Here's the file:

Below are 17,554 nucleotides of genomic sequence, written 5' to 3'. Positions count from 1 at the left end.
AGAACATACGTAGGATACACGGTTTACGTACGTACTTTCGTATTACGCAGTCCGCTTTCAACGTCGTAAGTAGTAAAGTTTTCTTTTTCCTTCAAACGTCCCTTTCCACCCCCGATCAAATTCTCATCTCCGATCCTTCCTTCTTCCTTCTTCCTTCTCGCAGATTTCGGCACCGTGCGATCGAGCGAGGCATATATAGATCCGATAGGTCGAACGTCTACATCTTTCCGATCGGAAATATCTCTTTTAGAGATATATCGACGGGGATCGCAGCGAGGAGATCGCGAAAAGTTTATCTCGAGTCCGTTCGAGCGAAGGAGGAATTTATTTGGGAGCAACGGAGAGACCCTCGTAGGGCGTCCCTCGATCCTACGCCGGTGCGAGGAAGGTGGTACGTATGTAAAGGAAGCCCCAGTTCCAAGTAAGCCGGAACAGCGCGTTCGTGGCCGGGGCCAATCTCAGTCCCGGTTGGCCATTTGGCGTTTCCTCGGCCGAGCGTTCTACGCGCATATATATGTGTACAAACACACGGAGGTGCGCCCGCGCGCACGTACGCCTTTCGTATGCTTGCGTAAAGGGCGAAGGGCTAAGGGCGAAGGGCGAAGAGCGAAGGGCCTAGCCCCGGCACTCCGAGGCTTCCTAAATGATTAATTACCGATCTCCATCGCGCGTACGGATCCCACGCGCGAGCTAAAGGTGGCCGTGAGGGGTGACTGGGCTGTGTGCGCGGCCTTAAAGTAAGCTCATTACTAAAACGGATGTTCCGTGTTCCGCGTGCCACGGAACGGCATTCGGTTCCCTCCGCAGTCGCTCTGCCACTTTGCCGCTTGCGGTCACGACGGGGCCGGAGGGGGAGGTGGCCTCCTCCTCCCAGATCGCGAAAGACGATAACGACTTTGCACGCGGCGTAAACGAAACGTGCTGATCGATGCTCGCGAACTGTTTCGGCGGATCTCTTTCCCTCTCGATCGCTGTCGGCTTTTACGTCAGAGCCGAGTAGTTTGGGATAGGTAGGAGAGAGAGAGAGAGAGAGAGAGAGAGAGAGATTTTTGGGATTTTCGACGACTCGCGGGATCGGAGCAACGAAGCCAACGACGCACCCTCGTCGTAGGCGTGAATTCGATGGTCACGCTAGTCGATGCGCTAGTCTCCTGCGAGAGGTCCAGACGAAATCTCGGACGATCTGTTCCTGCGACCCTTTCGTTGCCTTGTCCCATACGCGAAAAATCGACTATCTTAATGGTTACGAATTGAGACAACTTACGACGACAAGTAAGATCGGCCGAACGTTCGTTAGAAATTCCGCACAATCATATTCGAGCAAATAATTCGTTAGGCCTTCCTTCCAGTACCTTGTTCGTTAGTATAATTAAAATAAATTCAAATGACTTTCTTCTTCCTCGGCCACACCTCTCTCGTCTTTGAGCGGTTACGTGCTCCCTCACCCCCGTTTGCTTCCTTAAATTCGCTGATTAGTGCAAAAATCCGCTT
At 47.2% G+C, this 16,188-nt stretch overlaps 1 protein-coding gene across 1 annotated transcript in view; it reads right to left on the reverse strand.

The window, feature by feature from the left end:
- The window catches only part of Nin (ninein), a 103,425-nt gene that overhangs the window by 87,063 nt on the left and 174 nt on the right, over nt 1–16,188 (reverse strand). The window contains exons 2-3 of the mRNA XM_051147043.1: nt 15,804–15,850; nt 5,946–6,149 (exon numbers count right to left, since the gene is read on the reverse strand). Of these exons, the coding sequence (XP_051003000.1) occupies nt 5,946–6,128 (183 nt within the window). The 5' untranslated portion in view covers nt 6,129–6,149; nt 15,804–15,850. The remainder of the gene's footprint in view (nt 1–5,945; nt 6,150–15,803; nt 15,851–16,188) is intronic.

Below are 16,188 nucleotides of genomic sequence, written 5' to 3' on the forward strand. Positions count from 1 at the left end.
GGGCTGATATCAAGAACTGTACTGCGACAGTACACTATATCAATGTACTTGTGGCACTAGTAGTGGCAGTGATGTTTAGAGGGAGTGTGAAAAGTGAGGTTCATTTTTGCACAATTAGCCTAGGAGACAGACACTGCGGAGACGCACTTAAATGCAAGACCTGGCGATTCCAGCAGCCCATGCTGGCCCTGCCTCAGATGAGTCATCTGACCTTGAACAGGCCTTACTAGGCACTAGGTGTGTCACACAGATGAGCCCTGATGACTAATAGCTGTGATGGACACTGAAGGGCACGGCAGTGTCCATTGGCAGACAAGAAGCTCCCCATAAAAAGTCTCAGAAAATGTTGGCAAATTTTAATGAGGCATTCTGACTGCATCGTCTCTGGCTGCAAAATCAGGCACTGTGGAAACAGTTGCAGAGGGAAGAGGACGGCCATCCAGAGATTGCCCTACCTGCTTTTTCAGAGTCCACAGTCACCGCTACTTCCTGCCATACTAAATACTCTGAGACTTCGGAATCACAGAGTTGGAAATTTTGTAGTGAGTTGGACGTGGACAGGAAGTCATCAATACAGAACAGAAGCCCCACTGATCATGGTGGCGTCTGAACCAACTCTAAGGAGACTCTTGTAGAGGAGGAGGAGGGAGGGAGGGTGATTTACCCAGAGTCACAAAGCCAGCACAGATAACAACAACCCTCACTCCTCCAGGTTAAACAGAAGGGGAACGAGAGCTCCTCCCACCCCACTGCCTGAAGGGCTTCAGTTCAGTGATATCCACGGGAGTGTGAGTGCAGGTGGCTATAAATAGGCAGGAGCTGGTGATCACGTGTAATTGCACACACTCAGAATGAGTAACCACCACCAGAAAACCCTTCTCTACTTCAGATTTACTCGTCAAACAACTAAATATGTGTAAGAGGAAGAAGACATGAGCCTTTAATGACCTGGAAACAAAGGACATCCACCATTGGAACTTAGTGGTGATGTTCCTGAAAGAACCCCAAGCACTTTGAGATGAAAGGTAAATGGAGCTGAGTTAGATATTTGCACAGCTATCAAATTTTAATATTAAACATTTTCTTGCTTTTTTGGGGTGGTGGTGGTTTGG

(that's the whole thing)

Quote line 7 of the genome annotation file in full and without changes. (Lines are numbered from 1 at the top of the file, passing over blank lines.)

GGGCTGATATCAAGAACTGTACTGCGACAGTACACTATATCAATGTACTTGTGGCACTAGTAGTGGCAGTGATGTTTAGAGGGAGTGTGAAAAGTGAGGTTCATTTTTGCACAATTAGCCTAGGAGACAGACACTGCGGAGACGCACTTAAATGCAAGACCTGGCGATTCCAGCAGCCCATGCTGGCCCTGCCTCAGATGAGTCATCTGACCTTGAACAGGCCTTACTAGGCACTAGGTGTGTCACACAGATGAGCCCTGATGACTAATAGCTGTGATGGACACTGAAGGGCACGGCAGTGTCCATTGGCAGACAAGAAGCTCCCCATAAAAAGTCTCAGAAAATGTTGGCAAATTTTAATGAGGCATTCTGACTGCATCGTCTCTGGCTGCAAAATCAGGCACTGTGGAAACAGTTGCAGAGGGAAGAGGACGGCCATCCAGAGATTGCCCTACCTGCTTTTTCAGAGTCCACAGTCACCGCTACTTCCTGCCATACTAAATACTCTGAGACTTCGGAATCACAGAGTTGGAAATTTTGTAGTGAGTTGGACGTGGACAGGAAGTCATCAATACAGAACAGAAGCCCCACTGATCATGGTGGCGTCTGAACCAACTCTAAGGAGACTCTTGTAGAGGAGGAGGAGGGAGGGAGGGTGATTTACCCAGAGTCACAAAGCCAGCACAGATAACAACAACCCTCACTCCTCCAGGTTAAACAGAAGGGGAACGAGAGCTCCTCCCACCCCACTGCCTGAAGGGCTTCAGTTCAGTGATATCCACGGGAGTGTGAGTGCAGGTGGCTATAAATAGGCAGGAGCTGGTGATCACGTGTAATTGCACACACTCAGAATGAGTAACCACCACCAGAAAACCCTTCTCTACTTCAGATTTACTCGTCAAACAACTAAATATGTGTAAGAGGAAGAAGACATGAGCCTTTAATGACCTGGAAACAAAGGACATCCACCATTGGAACTTAGTGGTGATGTTCCTGAAAGAACCCCAAGCACTTTGAGATGAAAGGTAAATGGAGCTGAGTTAGATATTTGCACAGCTATCAAATTTTAATATTAAACATTTTCTTGCTTTTTTGGGGTGGTGGTGGTTTGG